Green Lifestyle

Published on May 23rd, 2014 | by Scott Cooney

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The Perfect Green Car: Designed By You

 

Tesla’s Engineering Tools Director, Paul Lomangino, sees the creative process as the most critical to ensuring car buyers are happy and become lifelong brand advocates. Lomangino describes the creative process at Tesla as a team effort, saying, “At Tesla Motors, we depend on everybody to be as creative and productive as possible.” Tesla’s design and performance are largely responsible for the electric vehicle revolution that is sweeping the nation…well, at least those parts of the nation that believe in free markets.

Surely, Tesla did loads of market research, looking into why other hybrid, plug-in hybrid, and electric vehicles either succeeded or failed, in order to help them build the coolest company on four wheels. Green and sustainable market research is pricy, time consuming, and, like all market research, subject to all sorts of potential error. Seems like Tesla got it right and is killing it in green marketing, and Elio Motors has not.

When it comes down to it, market research is nothing other than a fancy way of saying “ask customers what they want you to make, for how much, how they want to buy it, and for what price” (trust me, I’m an MBA professor…it really is that simple). The challenge of course comes in that to do this costs money, and to do it with a lot of potential customers costs A LOT of money. So for those of us in the market for a new vehicle, we are generally represented by a tiny fraction of the demographic we’re in, and from this (hopefully) representative sample, auto-makers are forced to make judgment calls on production lines that could launch the company into the S&P 500, or onto the dungheap of history. Where’s my chance to say, “Hey, I want an electric work van capable of everything the Ford Transit Van is, my budget is $35K, and I need it to be sold and serviced here in Honolulu, where I live.”?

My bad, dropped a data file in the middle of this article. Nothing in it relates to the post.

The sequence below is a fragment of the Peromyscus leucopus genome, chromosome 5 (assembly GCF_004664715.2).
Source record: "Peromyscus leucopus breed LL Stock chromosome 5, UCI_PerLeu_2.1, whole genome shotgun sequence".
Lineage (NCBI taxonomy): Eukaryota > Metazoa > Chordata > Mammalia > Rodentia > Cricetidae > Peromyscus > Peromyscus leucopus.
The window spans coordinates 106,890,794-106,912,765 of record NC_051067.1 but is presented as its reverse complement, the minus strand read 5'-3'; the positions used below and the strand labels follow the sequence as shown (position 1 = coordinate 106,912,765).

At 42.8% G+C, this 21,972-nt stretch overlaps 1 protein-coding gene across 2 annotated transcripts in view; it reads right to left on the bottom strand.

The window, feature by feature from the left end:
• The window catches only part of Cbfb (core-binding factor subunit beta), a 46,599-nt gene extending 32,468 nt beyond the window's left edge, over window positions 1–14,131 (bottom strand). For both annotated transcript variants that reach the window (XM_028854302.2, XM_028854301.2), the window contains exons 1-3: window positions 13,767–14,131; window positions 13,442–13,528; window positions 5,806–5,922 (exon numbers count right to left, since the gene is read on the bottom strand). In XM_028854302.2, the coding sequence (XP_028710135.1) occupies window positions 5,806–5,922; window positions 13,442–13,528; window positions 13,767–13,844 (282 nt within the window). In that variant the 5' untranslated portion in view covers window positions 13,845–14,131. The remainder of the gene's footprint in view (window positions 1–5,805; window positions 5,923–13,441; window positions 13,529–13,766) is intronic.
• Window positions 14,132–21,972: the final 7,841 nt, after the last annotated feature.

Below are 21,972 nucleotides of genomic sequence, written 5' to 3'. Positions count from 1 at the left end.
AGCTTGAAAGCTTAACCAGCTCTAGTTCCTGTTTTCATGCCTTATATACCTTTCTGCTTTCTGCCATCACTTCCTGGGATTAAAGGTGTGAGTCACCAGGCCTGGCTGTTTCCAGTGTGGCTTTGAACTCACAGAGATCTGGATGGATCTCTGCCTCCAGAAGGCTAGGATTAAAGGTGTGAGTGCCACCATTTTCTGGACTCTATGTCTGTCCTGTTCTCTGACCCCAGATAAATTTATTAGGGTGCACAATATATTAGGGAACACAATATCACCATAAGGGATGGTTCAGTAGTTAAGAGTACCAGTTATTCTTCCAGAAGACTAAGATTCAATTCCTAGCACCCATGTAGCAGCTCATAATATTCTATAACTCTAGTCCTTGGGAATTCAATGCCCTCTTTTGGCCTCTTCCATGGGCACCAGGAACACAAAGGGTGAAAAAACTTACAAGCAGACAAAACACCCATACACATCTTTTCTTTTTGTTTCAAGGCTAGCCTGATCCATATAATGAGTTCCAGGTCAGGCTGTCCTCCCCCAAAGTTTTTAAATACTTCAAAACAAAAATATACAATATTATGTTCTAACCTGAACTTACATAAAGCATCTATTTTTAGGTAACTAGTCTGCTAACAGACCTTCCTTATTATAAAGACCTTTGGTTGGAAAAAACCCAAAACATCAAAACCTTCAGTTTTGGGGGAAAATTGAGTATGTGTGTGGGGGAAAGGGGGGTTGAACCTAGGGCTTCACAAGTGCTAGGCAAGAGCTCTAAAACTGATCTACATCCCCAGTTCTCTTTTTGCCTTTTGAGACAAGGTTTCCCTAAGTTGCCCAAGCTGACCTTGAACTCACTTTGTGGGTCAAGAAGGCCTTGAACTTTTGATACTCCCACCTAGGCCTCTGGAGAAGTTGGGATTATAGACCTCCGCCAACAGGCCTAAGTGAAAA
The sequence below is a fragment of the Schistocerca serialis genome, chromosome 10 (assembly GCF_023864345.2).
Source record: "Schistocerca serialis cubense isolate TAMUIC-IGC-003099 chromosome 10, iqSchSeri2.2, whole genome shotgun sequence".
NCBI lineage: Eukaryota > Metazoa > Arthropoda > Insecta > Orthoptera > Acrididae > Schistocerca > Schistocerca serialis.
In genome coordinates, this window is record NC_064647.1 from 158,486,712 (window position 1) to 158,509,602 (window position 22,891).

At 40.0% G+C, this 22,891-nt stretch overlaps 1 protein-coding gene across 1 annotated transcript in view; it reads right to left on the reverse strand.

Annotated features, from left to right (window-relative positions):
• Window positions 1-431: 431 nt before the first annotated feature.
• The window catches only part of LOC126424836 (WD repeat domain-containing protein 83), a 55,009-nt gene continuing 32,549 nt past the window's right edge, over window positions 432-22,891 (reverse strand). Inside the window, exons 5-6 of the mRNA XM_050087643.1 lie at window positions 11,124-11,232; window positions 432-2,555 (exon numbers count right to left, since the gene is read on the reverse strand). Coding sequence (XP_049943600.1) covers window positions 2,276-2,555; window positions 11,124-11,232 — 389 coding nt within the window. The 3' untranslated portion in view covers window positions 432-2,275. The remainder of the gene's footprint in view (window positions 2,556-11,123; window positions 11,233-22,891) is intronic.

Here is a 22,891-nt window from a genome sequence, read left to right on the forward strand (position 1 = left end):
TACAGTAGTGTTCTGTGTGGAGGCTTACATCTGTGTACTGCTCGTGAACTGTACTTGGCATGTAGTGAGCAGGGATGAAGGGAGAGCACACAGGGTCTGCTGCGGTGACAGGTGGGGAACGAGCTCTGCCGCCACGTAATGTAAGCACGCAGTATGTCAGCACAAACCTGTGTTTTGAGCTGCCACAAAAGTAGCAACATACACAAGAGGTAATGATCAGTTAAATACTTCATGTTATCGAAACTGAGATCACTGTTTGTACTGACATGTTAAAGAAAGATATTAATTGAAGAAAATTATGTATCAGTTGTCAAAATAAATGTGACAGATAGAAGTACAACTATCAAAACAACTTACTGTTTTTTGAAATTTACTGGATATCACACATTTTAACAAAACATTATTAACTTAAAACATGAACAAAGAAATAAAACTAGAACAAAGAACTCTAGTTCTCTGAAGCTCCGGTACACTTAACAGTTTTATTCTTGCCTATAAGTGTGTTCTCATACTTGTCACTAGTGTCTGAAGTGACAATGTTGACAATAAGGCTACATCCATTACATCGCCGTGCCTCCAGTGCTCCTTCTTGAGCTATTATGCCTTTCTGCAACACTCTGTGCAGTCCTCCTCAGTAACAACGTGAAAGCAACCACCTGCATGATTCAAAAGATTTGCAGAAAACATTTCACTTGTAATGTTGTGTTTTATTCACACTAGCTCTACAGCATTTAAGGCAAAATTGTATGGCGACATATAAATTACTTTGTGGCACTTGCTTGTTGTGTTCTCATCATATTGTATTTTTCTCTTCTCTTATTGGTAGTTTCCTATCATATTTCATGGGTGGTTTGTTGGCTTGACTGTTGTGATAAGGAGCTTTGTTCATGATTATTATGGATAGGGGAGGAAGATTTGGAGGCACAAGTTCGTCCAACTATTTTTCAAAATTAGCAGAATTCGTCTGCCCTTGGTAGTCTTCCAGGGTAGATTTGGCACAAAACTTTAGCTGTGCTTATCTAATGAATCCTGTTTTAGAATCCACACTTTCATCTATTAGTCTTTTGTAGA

For automakers, crowdsourcing this kind of information would be invaluable, so long as it was done in a way that was organized and constructive. One firm, Dassault Systems, has developed exactly this solution. It’s called “My Car Experience“, and it’s designed to allow socialization, co-creation, and virtual experience of the car design process for consumers, and data collection and improvement of design for automakers. The solution allows automakers to connect with potential customers over social media, and to control and analyze data gathered in the process.

Dassault is pushing the envelop further in its assistance of car manufacturers, helping them avoid costly and environmentally impactful product recalls stemming from poor design. Its Target Zero Defect system is helping Tesla to complete the goals Lomangino set out. The collaborative team design is enhanced by Dassault’s 3DEXPERIENCE platform, which helps Tesla “to allow everybody involved in the product development process to focus on being creative and productive rather than focusing on the process and tools”, according to Lomangino.

Solid and interactive market research coupled with 3D design capabilities? Now we’re talking. OK fellas, just tell me when to jump into your virtual spaceship so I can show you what kind of shelving I want in my van, and what kind of MPGe’s I want to get.

Article supported by Dassault Systems. 





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About the Author

Scott Cooney (twitter: scottcooney) is an adjunct professor of Sustainability in the MBA program at the University of Hawai'i, green business startup coach, author of Build a Green Small Business: Profitable Ways to Become an Ecopreneur (McGraw-Hill), and developer of the sustainability board game GBO Hawai'i. Scott has started, grown and sold two mission-driven businesses, failed miserably at a third, and is currently in his fourth. Scott's current company has three divisions: a sustainability blog network that includes the world's biggest clean energy website and reached over 5 million readers in December 2013 alone; Pono Home, a turnkey and franchiseable green home consulting service that won entrance into the clean tech incubator known as Energy Excelerator; and Cost of Solar, a solar lead generation service to connect interested homeowners and solar contractors. In his spare time, Scott surfs, plays ultimate frisbee and enjoys a good, long bike ride. Find Scott on



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